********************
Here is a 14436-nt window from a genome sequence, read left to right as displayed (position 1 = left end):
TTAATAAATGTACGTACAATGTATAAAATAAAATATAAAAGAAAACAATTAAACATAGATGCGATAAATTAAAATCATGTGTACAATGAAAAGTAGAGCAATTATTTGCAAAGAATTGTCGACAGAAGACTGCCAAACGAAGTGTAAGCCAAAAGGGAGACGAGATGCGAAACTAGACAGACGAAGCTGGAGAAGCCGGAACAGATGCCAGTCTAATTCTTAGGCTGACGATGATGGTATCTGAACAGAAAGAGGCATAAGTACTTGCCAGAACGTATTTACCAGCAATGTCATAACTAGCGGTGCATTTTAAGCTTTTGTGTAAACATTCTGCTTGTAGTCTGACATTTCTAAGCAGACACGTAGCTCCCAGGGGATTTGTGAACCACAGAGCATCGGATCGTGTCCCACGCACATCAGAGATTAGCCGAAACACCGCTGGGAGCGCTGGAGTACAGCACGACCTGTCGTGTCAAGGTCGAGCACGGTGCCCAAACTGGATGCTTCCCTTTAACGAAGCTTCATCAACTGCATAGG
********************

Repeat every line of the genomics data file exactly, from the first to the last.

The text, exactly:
Here is a 14436-nt window from a genome sequence, read left to right as displayed (position 1 = left end):
TTAATAAATGTACGTACAATGTATAAAATAAAATATAAAAGAAAACAATTAAACATAGATGCGATAAATTAAAATCATGTGTACAATGAAAAGTAGAGCAATTATTTGCAAAGAATTGTCGACAGAAGACTGCCAAACGAAGTGTAAGCCAAAAGGGAGACGAGATGCGAAACTAGACAGACGAAGCTGGAGAAGCCGGAACAGATGCCAGTCTAATTCTTAGGCTGACGATGATGGTATCTGAACAGAAAGAGGCATAAGTACTTGCCAGAACGTATTTACCAGCAATGTCATAACTAGCGGTGCATTTTAAGCTTTTGTGTAAACATTCTGCTTGTAGTCTGACATTTCTAAGCAGACACGTAGCTCCCAGGGGATTTGTGAACCACAGAGCATCGGATCGTGTCCCACGCACATCAGAGATTAGCCGAAACACCGCTGGGAGCGCTGGAGTACAGCACGACCTGTCGTGTCAAGGTCGAGCACGGTGCCCAAACTGGATGCTTCCCTTTAACGAAGCTTCATCAACTGCATAGG